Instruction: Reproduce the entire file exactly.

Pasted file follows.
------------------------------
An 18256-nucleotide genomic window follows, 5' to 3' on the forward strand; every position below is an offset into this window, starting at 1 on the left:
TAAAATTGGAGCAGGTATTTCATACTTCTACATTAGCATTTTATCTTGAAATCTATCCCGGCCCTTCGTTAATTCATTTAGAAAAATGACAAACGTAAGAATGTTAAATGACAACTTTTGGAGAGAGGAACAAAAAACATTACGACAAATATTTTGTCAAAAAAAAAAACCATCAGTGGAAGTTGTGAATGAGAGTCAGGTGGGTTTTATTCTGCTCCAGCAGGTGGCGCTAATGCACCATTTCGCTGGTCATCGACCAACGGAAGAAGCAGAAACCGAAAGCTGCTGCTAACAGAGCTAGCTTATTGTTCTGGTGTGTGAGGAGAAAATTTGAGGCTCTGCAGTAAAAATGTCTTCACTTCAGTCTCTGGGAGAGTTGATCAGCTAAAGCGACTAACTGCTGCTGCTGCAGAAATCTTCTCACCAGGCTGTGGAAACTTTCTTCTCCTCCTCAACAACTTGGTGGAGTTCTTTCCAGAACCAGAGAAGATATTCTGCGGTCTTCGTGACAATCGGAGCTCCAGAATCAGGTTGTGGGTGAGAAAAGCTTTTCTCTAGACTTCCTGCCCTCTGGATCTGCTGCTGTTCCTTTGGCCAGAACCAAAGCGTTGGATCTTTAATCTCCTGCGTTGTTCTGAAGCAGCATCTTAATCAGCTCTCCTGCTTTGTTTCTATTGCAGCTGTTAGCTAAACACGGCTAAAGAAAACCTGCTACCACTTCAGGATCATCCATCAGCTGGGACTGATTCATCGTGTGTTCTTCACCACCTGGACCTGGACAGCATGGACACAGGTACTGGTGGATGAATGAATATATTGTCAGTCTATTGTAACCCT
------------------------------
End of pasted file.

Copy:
An 18256-nucleotide genomic window follows, 5' to 3' on the forward strand; every position below is an offset into this window, starting at 1 on the left:
TAAAATTGGAGCAGGTATTTCATACTTCTACATTAGCATTTTATCTTGAAATCTATCCCGGCCCTTCGTTAATTCATTTAGAAAAATGACAAACGTAAGAATGTTAAATGACAACTTTTGGAGAGAGGAACAAAAAACATTACGACAAATATTTTGTCAAAAAAAAAAACCATCAGTGGAAGTTGTGAATGAGAGTCAGGTGGGTTTTATTCTGCTCCAGCAGGTGGCGCTAATGCACCATTTCGCTGGTCATCGACCAACGGAAGAAGCAGAAACCGAAAGCTGCTGCTAACAGAGCTAGCTTATTGTTCTGGTGTGTGAGGAGAAAATTTGAGGCTCTGCAGTAAAAATGTCTTCACTTCAGTCTCTGGGAGAGTTGATCAGCTAAAGCGACTAACTGCTGCTGCTGCAGAAATCTTCTCACCAGGCTGTGGAAACTTTCTTCTCCTCCTCAACAACTTGGTGGAGTTCTTTCCAGAACCAGAGAAGATATTCTGCGGTCTTCGTGACAATCGGAGCTCCAGAATCAGGTTGTGGGTGAGAAAAGCTTTTCTCTAGACTTCCTGCCCTCTGGATCTGCTGCTGTTCCTTTGGCCAGAACCAAAGCGTTGGATCTTTAATCTCCTGCGTTGTTCTGAAGCAGCATCTTAATCAGCTCTCCTGCTTTGTTTCTATTGCAGCTGTTAGCTAAACACGGCTAAAGAAAACCTGCTACCACTTCAGGATCATCCATCAGCTGGGACTGATTCATCGTGTGTTCTTCACCACCTGGACCTGGACAGCATGGACACAGGTACTGGTGGATGAATGAATATATTGTCAGTCTATTGTAACCCT